The ex-convenor of Hong Kong pro-independence group Studentlocalism was among four youngsters arrested on suspicion of inciting secession under the new national security law on Wednesday.

Police arrested 19-year-old Tony Chung at his residence in Yuen Long and took him to Ma On Shan police station. Studentlocalism’s former spokesperson Ho Nok-hang and ex-member Yanni Ho were also taken away by national security officers.

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Tony Chung. File Photo: Kris Cheng/HKFP.

Chung’s detention represents the first time a political figure has been arrested under the controversial legislation which criminalises subversion, secession, terrorism and collusion with foreign powers.

Last month, Beijing enacted laws to prevent, stop and punish behaviours in Hong Kong that it deems a threat to national security. The legislation was inserted into the city’s mini-constitution, bypassing the local legislature and giving police sweeping new powers.

Steve Li.
Senior superintendent of the new national security department of the police force Steve Li. Photo: StandNews screenshot.

At an 11pm press briefing, senior superintendent of the new national security department of the police force Steve Li said that three males and one female aged 16 to 21 had been arrested – each said they were students. He said the force made the arrests based on the content of social media accounts. The posts suggested they would use all means to establish a republic of Hong Kong and unite all pro-independence political groups.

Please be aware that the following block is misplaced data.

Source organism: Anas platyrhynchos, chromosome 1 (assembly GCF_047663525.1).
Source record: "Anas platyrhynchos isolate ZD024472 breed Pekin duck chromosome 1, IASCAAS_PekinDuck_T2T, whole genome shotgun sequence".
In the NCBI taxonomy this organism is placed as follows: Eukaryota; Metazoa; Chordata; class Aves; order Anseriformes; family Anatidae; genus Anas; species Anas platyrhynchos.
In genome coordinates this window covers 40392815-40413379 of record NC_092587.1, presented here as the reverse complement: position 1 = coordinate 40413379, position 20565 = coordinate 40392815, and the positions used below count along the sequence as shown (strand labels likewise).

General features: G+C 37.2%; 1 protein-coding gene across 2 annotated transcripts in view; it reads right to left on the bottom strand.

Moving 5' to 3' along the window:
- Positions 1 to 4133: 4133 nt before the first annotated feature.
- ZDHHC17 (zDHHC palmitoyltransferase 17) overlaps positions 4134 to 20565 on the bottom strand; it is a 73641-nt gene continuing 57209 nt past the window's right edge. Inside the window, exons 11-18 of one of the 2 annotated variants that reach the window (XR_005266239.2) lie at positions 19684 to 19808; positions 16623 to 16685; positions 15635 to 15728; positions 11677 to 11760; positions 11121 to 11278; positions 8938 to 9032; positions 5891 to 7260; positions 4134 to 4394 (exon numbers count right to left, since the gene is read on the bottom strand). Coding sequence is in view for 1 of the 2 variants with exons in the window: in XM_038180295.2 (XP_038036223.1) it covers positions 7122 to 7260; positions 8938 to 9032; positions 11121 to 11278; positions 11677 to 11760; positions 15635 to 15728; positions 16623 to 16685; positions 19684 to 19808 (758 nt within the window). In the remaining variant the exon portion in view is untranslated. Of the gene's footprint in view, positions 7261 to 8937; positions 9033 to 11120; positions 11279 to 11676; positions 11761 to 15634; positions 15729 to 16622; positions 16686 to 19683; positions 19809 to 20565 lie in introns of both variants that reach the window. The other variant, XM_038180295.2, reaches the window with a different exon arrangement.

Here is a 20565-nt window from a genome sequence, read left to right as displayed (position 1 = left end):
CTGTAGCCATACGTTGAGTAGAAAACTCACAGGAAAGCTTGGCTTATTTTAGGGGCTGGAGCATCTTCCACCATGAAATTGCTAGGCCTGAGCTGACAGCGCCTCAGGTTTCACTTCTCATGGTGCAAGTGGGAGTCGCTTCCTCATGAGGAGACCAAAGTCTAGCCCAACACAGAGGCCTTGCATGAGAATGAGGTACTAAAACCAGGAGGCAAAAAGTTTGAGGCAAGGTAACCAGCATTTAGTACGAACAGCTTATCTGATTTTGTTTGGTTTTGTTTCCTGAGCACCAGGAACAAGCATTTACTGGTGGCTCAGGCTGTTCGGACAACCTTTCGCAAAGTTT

Li cited Article 21 of the security law as stating that making statements that promote secession would constitute incitement, and it is not necessary to assess if someone was actually motivated by such content.

According to Li, the force based the arrests on social media content posted after the security law was enacted, though he did not state what group or posts were involved: “Our sources and investigation show that the group recently announced on social media to set up an organisation that advocates Hong Kong independence.” 

Secession is defined in Article 20 of the security as “to participate, plan or implement… acts of secession… whether or not force or the threat of force is used.” The maximum penalty is life behind bars.

Hong Kong operations halted

Ahead of the enactment of the security law on June 30, Studentlocalism announced in a statement that it had disbanded and dismissed of all its Hong Kong members with immediate effect: “Overseas members of Studentlocalism will officially set up a branch abroad and take over all affairs of the group. We will continue advocating Hong Kong independence until Hong Kong becomes a sovereign state.”

On July 17, it announced the founding of its US division “[i]n these times when ‘Hong Kong independence’ has become a forbidden phrase that could [lead] to life imprisonment,“ they said.

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Photo: Studio Incendo.

It said the US division will “promote our advocacy of Hong Kong independence to Hong Kong nationals in America and freedom loving Americans, convince [the] US to support our dream of Hong Kong independence… [and help] Hongkongers regain our deserved right of self-determination, eventually achieving Hong Kong independence.”

Chung was previously arrested in 2019 after he allegedly snatched a Chinese national flag from its pole.

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Rachel Wong previously worked as a documentary producer and academic researcher. She has a BA in Comparative Literature and European Studies from the University of Hong Kong. She has contributed to A City Made by People and The Funambulist, and has an interest in cultural journalism and gender issues.